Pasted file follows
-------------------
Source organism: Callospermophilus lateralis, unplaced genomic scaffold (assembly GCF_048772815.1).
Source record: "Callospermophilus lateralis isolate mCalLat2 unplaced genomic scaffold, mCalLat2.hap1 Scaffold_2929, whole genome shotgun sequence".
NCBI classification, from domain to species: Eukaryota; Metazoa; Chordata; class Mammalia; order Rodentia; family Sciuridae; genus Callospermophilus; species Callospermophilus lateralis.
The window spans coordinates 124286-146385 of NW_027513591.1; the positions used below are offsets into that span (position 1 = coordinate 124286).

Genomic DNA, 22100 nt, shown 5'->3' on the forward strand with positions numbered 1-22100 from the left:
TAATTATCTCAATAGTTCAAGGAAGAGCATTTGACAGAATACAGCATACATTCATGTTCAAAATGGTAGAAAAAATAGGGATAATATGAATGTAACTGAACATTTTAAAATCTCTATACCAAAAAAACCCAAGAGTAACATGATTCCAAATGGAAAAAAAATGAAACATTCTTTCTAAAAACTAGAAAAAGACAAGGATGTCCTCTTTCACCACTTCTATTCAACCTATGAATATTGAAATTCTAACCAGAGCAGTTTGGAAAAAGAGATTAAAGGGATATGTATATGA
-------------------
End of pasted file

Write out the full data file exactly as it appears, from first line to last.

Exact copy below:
Source organism: Callospermophilus lateralis, unplaced genomic scaffold (assembly GCF_048772815.1).
Source record: "Callospermophilus lateralis isolate mCalLat2 unplaced genomic scaffold, mCalLat2.hap1 Scaffold_2929, whole genome shotgun sequence".
NCBI classification, from domain to species: Eukaryota; Metazoa; Chordata; class Mammalia; order Rodentia; family Sciuridae; genus Callospermophilus; species Callospermophilus lateralis.
The window spans coordinates 124286-146385 of NW_027513591.1; the positions used below are offsets into that span (position 1 = coordinate 124286).

Genomic DNA, 22100 nt, shown 5'->3' on the forward strand with positions numbered 1-22100 from the left:
TAATTATCTCAATAGTTCAAGGAAGAGCATTTGACAGAATACAGCATACATTCATGTTCAAAATGGTAGAAAAAATAGGGATAATATGAATGTAACTGAACATTTTAAAATCTCTATACCAAAAAAACCCAAGAGTAACATGATTCCAAATGGAAAAAAAATGAAACATTCTTTCTAAAAACTAGAAAAAGACAAGGATGTCCTCTTTCACCACTTCTATTCAACCTATGAATATTGAAATTCTAACCAGAGCAGTTTGGAAAAAGAGATTAAAGGGATATGTATATGA